Now, think about what happens to sound waves when they’re trapped in place, a so-called standing wave. Like a vibrating piano string. Or the column of air in an organ pipe. The head of a kettledrum. In all those cases, strong vibrations only happen at certain frequencies. The only wave patterns on a piano string that lead to sustained vibrations are the ones where the nodes—the points of zero motion—coincide with the ends, where the string is held fixed. There’s a discrete spectrum of wavelengths: not continuous. That’s what happens when we have a standing wave.

### The Schrödinger Equation

Coming back to the atom, because the electron’s wave nature, its wave function, is confined by the electrical attraction to the nucleus, it, too, is a standing wave, and the possibilities for its energy are restricted to a discrete set. Those energies are found by solving an equation—the time-independent Schrödinger equation. One gets a discrete set of energies, instead of a continuum, which means there’s some lowest-energy state—a minimum orbital distance—which we call the ground state. In the context of gravity, that would be like a certain distance from the Sun, inside of which, planets can’t exist.

For hydrogen, the energy levels of the electron obey a simple equation: −13.6 electron volts over *n*^{2}, where *n *is a whole number. The ground state is −13.6 *eV*. This agrees with the order-of-magnitude calculation. One can represent these levels on an energy diagram, in which height is proportional to energy. Because the energies vary as 1 over *n*^{2}, they bunch up near zero as *n* increases.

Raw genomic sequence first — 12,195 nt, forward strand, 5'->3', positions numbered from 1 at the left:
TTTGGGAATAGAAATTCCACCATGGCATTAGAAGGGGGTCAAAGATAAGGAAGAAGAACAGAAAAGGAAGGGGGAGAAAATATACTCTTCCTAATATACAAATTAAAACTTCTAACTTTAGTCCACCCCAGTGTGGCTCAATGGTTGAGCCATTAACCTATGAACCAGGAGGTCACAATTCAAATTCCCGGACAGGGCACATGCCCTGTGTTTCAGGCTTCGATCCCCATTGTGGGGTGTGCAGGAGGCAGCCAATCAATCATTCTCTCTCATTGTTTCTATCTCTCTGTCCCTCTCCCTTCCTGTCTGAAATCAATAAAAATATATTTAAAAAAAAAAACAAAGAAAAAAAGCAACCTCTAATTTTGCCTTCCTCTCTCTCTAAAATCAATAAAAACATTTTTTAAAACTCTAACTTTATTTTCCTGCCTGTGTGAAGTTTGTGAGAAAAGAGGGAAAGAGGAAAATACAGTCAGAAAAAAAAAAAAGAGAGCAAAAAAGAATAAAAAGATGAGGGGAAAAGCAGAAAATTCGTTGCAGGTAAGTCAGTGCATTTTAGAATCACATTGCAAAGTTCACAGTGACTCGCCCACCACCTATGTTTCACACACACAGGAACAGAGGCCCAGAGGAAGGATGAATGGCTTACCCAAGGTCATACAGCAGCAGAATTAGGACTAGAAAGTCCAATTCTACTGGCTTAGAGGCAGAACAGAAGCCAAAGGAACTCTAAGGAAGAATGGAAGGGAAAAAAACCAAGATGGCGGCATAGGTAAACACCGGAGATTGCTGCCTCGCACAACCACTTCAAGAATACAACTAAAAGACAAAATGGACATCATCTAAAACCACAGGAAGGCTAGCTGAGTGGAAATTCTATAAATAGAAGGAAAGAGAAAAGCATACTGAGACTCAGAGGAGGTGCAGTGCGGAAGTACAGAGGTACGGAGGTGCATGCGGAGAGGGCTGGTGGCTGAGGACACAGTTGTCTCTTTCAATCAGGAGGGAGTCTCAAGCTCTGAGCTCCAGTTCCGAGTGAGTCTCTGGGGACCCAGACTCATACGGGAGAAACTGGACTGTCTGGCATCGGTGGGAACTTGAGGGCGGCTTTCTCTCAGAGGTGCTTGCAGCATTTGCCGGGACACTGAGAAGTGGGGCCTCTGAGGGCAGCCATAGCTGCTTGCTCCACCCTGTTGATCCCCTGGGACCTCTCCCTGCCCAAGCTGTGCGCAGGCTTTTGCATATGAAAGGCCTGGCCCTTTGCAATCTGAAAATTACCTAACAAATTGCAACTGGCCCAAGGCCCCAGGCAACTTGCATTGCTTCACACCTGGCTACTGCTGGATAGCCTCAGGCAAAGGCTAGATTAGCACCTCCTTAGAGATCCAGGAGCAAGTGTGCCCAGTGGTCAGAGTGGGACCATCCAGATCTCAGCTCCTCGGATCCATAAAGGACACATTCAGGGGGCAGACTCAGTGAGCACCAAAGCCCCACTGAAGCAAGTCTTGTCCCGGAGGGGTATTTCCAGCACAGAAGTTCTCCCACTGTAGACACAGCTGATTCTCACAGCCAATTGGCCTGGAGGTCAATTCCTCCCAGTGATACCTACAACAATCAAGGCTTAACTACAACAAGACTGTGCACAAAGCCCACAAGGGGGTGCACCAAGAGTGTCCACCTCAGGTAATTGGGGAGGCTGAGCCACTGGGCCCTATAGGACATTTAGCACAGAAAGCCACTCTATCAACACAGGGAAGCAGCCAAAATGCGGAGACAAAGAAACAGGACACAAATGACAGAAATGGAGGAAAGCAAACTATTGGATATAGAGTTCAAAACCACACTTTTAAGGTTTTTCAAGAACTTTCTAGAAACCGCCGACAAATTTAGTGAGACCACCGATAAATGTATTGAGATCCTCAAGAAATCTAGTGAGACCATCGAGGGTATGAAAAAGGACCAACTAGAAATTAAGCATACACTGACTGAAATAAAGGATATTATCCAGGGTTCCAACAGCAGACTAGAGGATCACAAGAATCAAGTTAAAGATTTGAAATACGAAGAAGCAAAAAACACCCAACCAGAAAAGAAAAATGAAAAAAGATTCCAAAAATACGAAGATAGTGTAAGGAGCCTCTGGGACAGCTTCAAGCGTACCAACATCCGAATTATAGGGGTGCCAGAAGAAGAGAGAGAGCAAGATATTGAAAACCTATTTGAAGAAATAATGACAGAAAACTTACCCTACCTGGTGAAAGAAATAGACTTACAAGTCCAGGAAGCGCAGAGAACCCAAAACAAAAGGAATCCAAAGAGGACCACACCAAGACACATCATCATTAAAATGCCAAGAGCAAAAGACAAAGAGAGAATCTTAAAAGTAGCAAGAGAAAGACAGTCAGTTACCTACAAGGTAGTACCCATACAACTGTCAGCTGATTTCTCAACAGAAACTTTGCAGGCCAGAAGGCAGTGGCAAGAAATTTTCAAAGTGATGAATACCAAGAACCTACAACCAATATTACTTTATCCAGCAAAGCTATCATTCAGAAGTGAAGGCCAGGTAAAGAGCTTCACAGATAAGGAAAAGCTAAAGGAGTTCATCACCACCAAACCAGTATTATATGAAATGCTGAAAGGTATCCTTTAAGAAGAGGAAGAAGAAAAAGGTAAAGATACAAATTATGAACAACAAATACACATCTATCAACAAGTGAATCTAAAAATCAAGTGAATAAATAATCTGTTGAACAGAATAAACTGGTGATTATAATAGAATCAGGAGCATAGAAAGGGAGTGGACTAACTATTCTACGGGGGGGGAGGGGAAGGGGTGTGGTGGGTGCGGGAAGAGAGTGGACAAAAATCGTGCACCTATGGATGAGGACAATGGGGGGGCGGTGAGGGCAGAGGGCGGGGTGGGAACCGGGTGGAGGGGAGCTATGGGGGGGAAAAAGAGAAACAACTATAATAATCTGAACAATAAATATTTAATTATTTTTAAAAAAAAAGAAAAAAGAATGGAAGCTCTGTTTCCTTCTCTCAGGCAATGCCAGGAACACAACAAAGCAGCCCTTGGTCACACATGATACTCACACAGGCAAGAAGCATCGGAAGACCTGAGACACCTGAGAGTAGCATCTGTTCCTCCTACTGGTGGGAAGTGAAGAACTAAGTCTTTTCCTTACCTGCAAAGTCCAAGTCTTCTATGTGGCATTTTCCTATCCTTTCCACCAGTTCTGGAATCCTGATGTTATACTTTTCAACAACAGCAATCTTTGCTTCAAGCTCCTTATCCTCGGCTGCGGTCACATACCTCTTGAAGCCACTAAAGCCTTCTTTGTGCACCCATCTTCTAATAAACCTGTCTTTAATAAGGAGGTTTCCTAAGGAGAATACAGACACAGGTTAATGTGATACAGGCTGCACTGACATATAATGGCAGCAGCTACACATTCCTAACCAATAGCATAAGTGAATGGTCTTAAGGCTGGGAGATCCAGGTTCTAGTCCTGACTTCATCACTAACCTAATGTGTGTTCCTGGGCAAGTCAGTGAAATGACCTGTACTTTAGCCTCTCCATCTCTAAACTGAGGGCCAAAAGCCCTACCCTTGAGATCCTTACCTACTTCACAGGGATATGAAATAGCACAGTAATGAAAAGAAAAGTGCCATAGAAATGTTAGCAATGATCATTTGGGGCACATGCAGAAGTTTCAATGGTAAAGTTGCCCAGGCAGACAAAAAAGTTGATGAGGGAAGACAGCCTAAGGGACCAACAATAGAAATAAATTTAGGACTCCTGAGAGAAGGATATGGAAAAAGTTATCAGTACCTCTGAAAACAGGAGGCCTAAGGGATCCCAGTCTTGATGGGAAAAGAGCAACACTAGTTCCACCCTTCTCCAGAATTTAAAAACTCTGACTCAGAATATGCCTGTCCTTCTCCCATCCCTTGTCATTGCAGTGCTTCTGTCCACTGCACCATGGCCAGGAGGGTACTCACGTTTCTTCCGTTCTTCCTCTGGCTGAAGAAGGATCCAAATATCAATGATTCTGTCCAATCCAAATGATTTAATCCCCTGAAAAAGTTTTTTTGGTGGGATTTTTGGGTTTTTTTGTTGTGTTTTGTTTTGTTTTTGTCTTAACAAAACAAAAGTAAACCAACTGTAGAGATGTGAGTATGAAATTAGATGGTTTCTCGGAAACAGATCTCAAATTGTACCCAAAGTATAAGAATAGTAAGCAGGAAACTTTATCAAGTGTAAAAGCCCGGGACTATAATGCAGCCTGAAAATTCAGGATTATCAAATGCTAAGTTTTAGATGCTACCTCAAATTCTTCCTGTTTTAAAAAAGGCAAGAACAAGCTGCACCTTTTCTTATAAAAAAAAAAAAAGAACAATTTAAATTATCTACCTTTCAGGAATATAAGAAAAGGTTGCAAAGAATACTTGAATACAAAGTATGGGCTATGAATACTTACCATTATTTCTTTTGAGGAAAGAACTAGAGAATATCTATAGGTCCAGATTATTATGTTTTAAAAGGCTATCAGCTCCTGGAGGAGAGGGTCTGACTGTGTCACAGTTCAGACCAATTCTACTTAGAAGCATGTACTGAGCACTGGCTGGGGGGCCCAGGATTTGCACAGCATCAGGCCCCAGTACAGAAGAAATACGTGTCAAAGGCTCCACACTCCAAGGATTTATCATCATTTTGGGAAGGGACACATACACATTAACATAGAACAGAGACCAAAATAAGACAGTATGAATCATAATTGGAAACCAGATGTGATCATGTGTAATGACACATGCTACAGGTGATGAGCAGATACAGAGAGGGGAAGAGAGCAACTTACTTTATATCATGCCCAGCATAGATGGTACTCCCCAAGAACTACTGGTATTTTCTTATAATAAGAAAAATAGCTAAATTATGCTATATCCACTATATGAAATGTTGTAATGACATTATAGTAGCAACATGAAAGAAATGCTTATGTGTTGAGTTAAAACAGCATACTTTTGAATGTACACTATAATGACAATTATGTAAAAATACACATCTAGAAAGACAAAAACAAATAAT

For bigger atoms with more electrons, and for molecules, with more than one nucleus, the energy diagrams are more complicated, but the point remains that the energy levels are discrete, and there’s a ground state.

This explains why atoms and molecules are stable: the electrons in the ground state can’t radiate. To do so they would need to lose energy, and they’re already in the minimum energy state. And it also explains the dark lines in the Sun’s spectrum. The thing is, an electron can jump from one level to a higher one, but only if it absorbs just the right amount of energy. This is similar to the energy from a passing photon whose energy is equal to the difference between the two energy levels.

### Common Questions about the Solar Spectrum

**Q: What do the pattern of lines in the spectrum of sunlight**tell us?The pattern of lines might look sort of random, but it is a code. It contains a message from the atoms and ions in the Sun’s outer layers. They broadcast information about their temperature, abundance, and much more.

**Q: In principle**,**what can cause planets to spiral inward and crash into the Sun**?An accelerating planet produces gravitational waves that fly away at the speed of light. In principle, this should cause planets to spiral inward and crash into the Sun.

**Q: Do electrons also have wavelike properties**?Electrons are not just particles. They have wavelike properties, too. An electron in an atom is like a wave that’s trapped near the nucleus.